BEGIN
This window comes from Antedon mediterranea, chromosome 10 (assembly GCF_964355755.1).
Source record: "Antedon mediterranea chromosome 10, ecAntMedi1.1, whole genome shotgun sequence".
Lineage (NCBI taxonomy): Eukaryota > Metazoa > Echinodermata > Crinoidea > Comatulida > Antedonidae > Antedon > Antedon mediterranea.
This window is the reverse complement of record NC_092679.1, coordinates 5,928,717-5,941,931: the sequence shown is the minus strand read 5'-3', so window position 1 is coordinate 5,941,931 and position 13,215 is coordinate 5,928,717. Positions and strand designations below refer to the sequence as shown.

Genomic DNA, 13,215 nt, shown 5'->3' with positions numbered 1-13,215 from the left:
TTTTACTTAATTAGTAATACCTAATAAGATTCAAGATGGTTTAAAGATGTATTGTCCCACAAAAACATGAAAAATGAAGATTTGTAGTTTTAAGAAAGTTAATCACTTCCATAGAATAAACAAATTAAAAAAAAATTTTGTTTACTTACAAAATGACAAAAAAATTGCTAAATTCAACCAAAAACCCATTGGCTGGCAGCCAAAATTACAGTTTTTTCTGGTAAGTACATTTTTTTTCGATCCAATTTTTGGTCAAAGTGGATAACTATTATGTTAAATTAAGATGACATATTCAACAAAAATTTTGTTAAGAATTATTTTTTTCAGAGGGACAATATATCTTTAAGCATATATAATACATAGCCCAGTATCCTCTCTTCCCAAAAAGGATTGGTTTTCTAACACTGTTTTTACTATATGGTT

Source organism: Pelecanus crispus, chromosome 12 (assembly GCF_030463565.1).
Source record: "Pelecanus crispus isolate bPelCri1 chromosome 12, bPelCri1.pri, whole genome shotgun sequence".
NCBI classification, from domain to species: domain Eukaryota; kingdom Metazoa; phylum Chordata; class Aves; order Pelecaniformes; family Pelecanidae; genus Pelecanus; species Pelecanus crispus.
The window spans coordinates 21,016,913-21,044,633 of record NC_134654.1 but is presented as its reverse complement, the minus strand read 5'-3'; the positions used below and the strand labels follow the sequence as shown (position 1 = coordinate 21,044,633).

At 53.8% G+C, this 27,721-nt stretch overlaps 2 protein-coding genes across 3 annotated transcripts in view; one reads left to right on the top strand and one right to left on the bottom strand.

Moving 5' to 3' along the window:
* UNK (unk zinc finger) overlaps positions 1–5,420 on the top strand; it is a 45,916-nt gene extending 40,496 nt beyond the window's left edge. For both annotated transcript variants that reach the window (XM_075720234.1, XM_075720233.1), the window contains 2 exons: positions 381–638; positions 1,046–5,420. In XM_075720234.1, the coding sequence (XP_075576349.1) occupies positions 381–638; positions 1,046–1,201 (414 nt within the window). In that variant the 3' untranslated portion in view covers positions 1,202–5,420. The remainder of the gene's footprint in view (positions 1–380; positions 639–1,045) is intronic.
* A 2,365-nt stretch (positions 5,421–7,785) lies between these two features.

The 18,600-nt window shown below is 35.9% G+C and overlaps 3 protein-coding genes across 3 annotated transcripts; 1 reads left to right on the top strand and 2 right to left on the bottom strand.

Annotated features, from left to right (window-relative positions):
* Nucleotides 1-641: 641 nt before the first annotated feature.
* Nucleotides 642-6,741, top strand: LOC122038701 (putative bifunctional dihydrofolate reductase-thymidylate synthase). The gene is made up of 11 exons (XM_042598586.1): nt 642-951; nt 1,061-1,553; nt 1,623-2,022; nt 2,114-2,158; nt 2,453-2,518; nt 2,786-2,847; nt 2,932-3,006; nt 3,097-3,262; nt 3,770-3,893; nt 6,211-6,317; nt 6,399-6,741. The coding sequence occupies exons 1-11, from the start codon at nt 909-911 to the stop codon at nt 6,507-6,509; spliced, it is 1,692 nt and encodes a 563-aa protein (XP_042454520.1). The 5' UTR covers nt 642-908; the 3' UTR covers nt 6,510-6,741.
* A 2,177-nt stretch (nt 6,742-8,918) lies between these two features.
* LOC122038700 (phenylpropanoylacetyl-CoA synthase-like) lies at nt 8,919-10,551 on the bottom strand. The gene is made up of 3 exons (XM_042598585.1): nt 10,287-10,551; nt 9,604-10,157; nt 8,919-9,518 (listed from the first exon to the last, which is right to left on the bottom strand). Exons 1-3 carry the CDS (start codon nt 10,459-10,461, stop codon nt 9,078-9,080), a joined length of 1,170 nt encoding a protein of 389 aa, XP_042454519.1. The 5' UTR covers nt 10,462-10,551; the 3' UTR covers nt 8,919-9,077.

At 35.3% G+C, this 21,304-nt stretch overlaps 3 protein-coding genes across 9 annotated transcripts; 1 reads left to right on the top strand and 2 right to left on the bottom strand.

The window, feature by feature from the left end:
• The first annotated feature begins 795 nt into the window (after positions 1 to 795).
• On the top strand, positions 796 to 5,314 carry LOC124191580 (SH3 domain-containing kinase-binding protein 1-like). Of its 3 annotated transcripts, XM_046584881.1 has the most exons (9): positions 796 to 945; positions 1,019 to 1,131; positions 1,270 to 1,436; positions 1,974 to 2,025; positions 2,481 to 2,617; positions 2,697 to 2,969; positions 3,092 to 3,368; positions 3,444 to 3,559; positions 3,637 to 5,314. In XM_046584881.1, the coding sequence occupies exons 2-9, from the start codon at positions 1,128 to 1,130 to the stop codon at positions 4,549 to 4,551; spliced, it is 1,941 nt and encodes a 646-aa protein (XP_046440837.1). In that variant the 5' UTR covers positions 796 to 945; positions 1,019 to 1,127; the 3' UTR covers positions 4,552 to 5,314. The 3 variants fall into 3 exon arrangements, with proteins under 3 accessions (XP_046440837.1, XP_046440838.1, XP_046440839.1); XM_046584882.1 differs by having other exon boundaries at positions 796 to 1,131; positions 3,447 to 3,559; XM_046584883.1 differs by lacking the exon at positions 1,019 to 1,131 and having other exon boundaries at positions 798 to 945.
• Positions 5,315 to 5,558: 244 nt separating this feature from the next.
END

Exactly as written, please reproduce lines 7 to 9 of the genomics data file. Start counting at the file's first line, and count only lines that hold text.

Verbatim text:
Source organism: Pelecanus crispus, chromosome 12 (assembly GCF_030463565.1).
Source record: "Pelecanus crispus isolate bPelCri1 chromosome 12, bPelCri1.pri, whole genome shotgun sequence".
NCBI classification, from domain to species: domain Eukaryota; kingdom Metazoa; phylum Chordata; class Aves; order Pelecaniformes; family Pelecanidae; genus Pelecanus; species Pelecanus crispus.